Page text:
On their next possession, the Paladins drove from their own 18-yard line to VMI's 34. On third-and-five, Sisson was sacked and Furman was forced to punt.

VMI tied the game after a great catch by Michael Jackson on an 11-yard, fourth-down toss by SoCon Preseason Offensive Player of the Year Reece Udinski, but Furman responded. With just 4:17 left in the half, Furman marched 80 yards on 14 plays in 4:02 on a drive capped by Sisson's eight-yard touchdown pass to Ryan Miller. The extra point sailed wide right though and the Paladins led 13-7 at the half.

"We missed that extra point, kicked two kickoffs out of bounds and got a penalty on a punt return that backed us up," Hendrix said. "In games like that, those are big."

No one could've imagined how big that miss would turn out to be. After a drive like that and with Furman getting the ball to start the second half, there had to be a feeling - again - that the Paladins were going to get rolling. And Furman did roll from its own 25 to VMI's 31 to start the second half, but on fourth-and-six Sisson was annihilated by an unblocked VMI blitzer for yet another sack.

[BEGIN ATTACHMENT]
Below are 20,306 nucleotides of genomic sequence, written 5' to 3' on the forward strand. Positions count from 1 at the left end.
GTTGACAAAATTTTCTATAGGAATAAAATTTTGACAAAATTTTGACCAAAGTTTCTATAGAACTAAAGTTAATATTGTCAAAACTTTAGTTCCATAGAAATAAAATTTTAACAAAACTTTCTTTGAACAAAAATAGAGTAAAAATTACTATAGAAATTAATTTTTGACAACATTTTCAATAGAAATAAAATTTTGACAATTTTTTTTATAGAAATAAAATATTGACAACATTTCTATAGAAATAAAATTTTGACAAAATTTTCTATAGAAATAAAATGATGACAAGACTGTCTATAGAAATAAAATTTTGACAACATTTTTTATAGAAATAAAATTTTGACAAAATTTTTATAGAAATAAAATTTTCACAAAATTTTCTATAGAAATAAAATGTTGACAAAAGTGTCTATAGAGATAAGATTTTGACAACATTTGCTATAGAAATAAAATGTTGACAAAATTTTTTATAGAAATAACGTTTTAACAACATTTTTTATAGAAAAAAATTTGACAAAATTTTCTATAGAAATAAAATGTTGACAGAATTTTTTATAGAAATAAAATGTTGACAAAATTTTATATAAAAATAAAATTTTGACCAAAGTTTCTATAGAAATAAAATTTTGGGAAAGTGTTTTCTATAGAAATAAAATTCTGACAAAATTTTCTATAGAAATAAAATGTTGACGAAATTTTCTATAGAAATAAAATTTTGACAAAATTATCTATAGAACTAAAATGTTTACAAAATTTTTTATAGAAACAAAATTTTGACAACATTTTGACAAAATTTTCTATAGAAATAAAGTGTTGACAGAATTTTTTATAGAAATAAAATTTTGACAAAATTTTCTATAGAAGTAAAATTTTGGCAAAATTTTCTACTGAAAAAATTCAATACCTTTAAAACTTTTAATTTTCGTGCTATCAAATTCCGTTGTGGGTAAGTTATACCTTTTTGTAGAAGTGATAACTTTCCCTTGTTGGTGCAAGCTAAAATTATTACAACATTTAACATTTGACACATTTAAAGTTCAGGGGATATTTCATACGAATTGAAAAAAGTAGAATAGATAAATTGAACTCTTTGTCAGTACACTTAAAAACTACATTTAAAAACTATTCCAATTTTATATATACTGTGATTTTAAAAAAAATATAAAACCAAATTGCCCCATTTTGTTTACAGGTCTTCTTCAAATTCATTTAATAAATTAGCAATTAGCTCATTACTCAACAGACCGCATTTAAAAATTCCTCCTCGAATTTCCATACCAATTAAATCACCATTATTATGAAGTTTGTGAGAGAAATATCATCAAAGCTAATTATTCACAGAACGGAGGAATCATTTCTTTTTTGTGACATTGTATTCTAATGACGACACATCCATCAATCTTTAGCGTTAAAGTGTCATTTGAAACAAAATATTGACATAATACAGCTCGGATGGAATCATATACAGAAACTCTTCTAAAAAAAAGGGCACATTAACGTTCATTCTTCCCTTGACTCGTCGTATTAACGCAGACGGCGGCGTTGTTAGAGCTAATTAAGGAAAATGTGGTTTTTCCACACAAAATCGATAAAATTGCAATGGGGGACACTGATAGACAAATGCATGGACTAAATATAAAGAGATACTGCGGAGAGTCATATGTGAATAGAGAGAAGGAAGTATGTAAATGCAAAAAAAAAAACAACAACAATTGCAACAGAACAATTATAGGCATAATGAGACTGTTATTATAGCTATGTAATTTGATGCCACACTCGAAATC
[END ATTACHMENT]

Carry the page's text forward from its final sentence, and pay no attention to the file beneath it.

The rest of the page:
On the very next play, Darius Kearse gave the ball back to the Paladins with a terrific interception. Two plays later, speedy freshman Kendall Thomas took an option pitch 42 yards to the VMI 35, but a holding penalty made it officially an 18-yard run and brought up second-and-two. That turned into third-and-11 after VMI's seventh sack and an incompletion later, Furman had to punt.

"It seemed like several times we'd get second-and-short and next thing you know, it's third-and-long," Hendrix said. "I told our coaches that if we had taken a knee and just got zero on the negative plays, we might have won the game."

After VMI took a 14-13 lead with a touchdown late in the third quarter, the Paladins opened the fourth by driving to the Keydets' 37. On fourth-and-four, Sisson's pass was knocked backwards - off a VMI lineman's helmet - and caught for a 10-yard loss.